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BC

alcohol

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BC

i can't stop drinking. all the ways i've gotten a grip on it before aren't working. especially since i started to transition i can't do them anymore. they weren't healthy things so i don't think it's bad in itself that i can't do them but i'm drinking a litre or so of spirits a day and it's interfering with work, life, health etc. i can't figure out how to rearrarnge things in my head to get it to stop. a bit worried that it's the hormones interfering. not that i will stop them but just finding it hard i guess.

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Timber Wolf

Hi BC,

I'm a recovering addict. I've spent years of my life trying to quit drugs my own way with a 0% success rate. I finally came to realise that my way doesn't work. I had to try someone elses way. I had no idea if that would work or not, but I was desperate. After rehab I started attending 12 step meetings. That was over 11 years ago. I'm still clean because I was finally willing to open my mind to someone elses way. My own way simply didn't work. You can quit drinking and find recovery too if you're willing to do whatever it takes. 

 

Lots of love,

Timber Wolf🐾

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Charlize

Thanks for being so honest BC.  Many of us find that very hard to do.  It took me much too long to admit i had a problem with alcohol and it nearly killed me.  I knew i couldn't stop but at the same time alcohol had long since stopped giving me the joy or peace it had once offered.  I just wanted more.  I am grateful that i reached out and found a meeting of AA.  I'm sure if you google AA you will find meetings in your area.  There are also online meetings both as list serves, chat or audio visual meetings on Skype or other platform.  One Zoom trans* meeting i attend is pined in this forum.  I find those meeting especially helpful as we can share both our addiction and gender issues.  Times can be difficult for folks in Europe but we do get folks from Germany, Italy and England as well as Australia and across the US and Canada.  There is a way out of the hole you find yourself in and many are here with hands extended.

 

Hugs,

 

Charlize

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Guest Rachel Gia

AA worked for me when I could not stay stoppes by myself.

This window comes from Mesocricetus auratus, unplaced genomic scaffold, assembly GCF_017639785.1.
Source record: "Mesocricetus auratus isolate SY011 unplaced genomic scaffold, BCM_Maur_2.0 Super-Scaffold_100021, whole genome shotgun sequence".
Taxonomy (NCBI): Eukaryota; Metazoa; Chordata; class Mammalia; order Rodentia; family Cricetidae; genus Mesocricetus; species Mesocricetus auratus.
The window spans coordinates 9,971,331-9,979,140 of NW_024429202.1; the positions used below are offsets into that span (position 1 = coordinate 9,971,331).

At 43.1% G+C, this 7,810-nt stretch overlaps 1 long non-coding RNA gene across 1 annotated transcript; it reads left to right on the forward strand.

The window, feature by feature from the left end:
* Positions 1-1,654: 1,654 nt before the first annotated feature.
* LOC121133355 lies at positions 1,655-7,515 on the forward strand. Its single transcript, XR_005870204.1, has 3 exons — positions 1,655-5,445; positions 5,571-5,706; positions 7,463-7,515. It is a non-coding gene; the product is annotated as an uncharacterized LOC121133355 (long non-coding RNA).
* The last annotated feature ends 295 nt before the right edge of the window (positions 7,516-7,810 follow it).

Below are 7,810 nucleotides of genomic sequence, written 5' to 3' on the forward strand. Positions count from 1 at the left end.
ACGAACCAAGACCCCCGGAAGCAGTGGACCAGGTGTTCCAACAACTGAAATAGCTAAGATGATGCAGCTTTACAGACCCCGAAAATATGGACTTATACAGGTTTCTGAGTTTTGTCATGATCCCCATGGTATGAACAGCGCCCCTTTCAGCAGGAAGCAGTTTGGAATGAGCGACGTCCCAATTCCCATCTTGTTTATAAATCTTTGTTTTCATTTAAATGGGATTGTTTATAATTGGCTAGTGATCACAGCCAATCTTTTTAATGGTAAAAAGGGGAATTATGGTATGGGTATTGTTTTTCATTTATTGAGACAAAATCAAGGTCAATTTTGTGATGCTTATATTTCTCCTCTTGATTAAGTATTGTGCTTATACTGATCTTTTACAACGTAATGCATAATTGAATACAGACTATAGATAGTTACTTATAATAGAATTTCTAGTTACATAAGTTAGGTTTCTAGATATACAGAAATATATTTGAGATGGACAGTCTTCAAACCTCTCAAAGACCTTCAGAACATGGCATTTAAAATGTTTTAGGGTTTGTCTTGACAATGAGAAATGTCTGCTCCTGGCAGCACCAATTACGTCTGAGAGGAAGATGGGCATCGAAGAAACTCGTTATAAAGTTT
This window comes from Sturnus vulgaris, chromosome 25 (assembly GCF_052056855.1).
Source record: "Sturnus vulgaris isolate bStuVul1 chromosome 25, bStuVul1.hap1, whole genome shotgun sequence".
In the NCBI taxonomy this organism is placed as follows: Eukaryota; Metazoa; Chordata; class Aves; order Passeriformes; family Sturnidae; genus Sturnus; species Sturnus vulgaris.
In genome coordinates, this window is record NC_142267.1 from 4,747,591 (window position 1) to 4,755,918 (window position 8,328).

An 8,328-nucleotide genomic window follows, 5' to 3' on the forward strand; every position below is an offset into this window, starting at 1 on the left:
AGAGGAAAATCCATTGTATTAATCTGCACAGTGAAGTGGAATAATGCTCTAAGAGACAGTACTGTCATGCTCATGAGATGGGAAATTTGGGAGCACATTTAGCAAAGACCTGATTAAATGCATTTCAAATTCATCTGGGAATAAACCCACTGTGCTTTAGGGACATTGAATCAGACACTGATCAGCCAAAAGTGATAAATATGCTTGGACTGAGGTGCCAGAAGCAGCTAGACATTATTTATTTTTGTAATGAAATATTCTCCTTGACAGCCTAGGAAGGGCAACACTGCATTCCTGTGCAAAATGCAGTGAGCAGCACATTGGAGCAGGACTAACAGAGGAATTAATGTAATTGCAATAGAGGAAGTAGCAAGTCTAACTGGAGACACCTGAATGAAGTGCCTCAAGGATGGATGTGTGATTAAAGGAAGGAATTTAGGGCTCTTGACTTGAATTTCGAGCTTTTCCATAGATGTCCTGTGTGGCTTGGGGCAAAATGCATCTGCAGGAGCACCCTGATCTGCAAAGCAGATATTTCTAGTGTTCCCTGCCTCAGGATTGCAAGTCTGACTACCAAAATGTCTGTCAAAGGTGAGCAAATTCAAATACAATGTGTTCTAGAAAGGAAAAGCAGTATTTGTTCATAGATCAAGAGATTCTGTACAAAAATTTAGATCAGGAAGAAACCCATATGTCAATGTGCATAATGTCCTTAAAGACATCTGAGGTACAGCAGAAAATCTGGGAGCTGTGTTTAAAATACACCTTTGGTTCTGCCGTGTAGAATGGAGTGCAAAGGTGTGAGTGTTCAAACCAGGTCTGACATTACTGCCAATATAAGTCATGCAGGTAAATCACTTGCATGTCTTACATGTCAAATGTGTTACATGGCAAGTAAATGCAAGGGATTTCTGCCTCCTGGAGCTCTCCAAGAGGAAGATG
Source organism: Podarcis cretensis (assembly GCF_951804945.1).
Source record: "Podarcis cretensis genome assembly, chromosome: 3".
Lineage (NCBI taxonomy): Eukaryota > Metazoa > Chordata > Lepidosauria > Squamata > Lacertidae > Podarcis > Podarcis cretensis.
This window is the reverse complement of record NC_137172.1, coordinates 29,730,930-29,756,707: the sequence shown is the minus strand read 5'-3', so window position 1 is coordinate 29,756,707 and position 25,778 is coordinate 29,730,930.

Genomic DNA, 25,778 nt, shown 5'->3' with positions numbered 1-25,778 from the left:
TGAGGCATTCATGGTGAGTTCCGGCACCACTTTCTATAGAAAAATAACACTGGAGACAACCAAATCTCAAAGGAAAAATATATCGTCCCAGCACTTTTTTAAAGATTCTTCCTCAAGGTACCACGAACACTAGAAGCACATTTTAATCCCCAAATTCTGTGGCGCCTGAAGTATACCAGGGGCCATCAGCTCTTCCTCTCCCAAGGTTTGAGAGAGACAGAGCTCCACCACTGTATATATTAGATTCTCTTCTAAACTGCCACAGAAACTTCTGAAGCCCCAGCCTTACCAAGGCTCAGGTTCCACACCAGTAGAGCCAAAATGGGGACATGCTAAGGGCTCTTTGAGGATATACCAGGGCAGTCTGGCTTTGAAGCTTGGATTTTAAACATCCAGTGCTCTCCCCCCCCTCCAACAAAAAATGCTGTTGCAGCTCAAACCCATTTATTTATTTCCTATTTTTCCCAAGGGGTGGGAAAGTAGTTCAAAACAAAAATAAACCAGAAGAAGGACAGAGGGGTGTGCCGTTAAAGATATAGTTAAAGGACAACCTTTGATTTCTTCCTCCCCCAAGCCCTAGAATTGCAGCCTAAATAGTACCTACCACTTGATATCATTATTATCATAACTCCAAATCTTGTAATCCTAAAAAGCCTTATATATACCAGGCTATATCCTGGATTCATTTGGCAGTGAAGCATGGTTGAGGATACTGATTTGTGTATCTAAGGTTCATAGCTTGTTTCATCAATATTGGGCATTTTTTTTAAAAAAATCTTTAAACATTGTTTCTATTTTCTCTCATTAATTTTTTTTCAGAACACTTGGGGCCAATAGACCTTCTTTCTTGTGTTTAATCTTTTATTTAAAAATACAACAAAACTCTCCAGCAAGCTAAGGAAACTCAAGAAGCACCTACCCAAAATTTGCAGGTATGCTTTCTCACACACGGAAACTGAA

Sounds like you have the desire to stay stopped and that is all you need.

Much Love

Rachel 

 

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VickySGV

Chapter 3 of The Big Book of Alcoholics Anonymous puts it rather bluntly about alcohol.  "Remember that we deal with alcohol, cunning, baffling, and powerful -- without help it is too much for us..."  I am another one who follows the same pattern, but with help I have been sober for over 9 years now, but I NEVER could have done it MY WAY.  Sure, HRT does open up some emotions that alcohol addicts are trying to hide, but it is not a reason to use more booze.  In my case, actually the HRT and the nine months of sober living that preceded getting the E prescribed for me, totally smashed my craving and desire to drink, and that has remained a constant in the 9 years of my transitioning, all the way through to "The Other Side" of surgery.  Just get used to the fact that alcohol is poison for you and join the mob of us here on this site who live and love our total sobriety.  

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onaquest

From the chapter We Do Recover (Narcotics Anonymous):

"Today ,secure in the love of the Fellowship, we can finally look another human in the eye and be grateful for who we are."

It is possible to stop and there are some great resources here. Alcohol and HRT are a bad plan anyway because of possible complications. Come visit us in the zoom or chat meetings, recovery is possible.

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BC

heyas, thanks for replying. i tried AA a few years back after i got out of detox but it didn't really work for me... going to meetings and hearing ppl talking about it made me just think about what i was missing so i stopped going. then stayed sober for a while and then started again and it escalated to where i am now. i'm trying to get a grip on it but seems to be slipping away from me. nothing anybody can fix.